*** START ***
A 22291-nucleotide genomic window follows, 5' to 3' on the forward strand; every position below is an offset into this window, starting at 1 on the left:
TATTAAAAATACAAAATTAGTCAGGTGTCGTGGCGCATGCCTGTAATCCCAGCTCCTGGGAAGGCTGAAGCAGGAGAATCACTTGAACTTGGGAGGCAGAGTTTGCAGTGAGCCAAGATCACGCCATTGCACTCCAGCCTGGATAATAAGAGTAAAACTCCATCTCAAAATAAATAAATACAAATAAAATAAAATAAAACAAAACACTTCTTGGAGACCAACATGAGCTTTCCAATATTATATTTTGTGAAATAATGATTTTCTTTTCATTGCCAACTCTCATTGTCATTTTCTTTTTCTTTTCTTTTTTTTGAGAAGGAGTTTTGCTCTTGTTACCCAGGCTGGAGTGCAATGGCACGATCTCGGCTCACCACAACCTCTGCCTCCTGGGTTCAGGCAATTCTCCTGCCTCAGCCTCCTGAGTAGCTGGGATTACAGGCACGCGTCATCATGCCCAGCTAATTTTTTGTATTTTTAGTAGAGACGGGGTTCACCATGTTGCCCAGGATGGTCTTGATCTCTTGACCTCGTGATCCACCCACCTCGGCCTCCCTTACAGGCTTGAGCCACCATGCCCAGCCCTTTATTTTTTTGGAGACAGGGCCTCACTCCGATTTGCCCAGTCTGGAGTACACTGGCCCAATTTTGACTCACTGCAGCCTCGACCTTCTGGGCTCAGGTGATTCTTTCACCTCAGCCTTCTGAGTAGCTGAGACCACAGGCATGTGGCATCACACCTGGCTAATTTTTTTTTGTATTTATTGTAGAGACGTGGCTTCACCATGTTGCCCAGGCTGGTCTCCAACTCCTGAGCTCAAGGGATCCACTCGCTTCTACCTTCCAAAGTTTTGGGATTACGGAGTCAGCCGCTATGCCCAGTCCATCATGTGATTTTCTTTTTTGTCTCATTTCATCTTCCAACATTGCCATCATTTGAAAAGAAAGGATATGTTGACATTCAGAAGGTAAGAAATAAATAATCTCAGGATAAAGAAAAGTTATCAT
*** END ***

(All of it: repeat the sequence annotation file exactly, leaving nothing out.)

A 22291-nucleotide genomic window follows, 5' to 3' on the forward strand; every position below is an offset into this window, starting at 1 on the left:
TATTAAAAATACAAAATTAGTCAGGTGTCGTGGCGCATGCCTGTAATCCCAGCTCCTGGGAAGGCTGAAGCAGGAGAATCACTTGAACTTGGGAGGCAGAGTTTGCAGTGAGCCAAGATCACGCCATTGCACTCCAGCCTGGATAATAAGAGTAAAACTCCATCTCAAAATAAATAAATACAAATAAAATAAAATAAAACAAAACACTTCTTGGAGACCAACATGAGCTTTCCAATATTATATTTTGTGAAATAATGATTTTCTTTTCATTGCCAACTCTCATTGTCATTTTCTTTTTCTTTTCTTTTTTTTGAGAAGGAGTTTTGCTCTTGTTACCCAGGCTGGAGTGCAATGGCACGATCTCGGCTCACCACAACCTCTGCCTCCTGGGTTCAGGCAATTCTCCTGCCTCAGCCTCCTGAGTAGCTGGGATTACAGGCACGCGTCATCATGCCCAGCTAATTTTTTGTATTTTTAGTAGAGACGGGGTTCACCATGTTGCCCAGGATGGTCTTGATCTCTTGACCTCGTGATCCACCCACCTCGGCCTCCCTTACAGGCTTGAGCCACCATGCCCAGCCCTTTATTTTTTTGGAGACAGGGCCTCACTCCGATTTGCCCAGTCTGGAGTACACTGGCCCAATTTTGACTCACTGCAGCCTCGACCTTCTGGGCTCAGGTGATTCTTTCACCTCAGCCTTCTGAGTAGCTGAGACCACAGGCATGTGGCATCACACCTGGCTAATTTTTTTTTGTATTTATTGTAGAGACGTGGCTTCACCATGTTGCCCAGGCTGGTCTCCAACTCCTGAGCTCAAGGGATCCACTCGCTTCTACCTTCCAAAGTTTTGGGATTACGGAGTCAGCCGCTATGCCCAGTCCATCATGTGATTTTCTTTTTTGTCTCATTTCATCTTCCAACATTGCCATCATTTGAAAAGAAAGGATATGTTGACATTCAGAAGGTAAGAAATAAATAATCTCAGGATAAAGAAAAGTTATCAT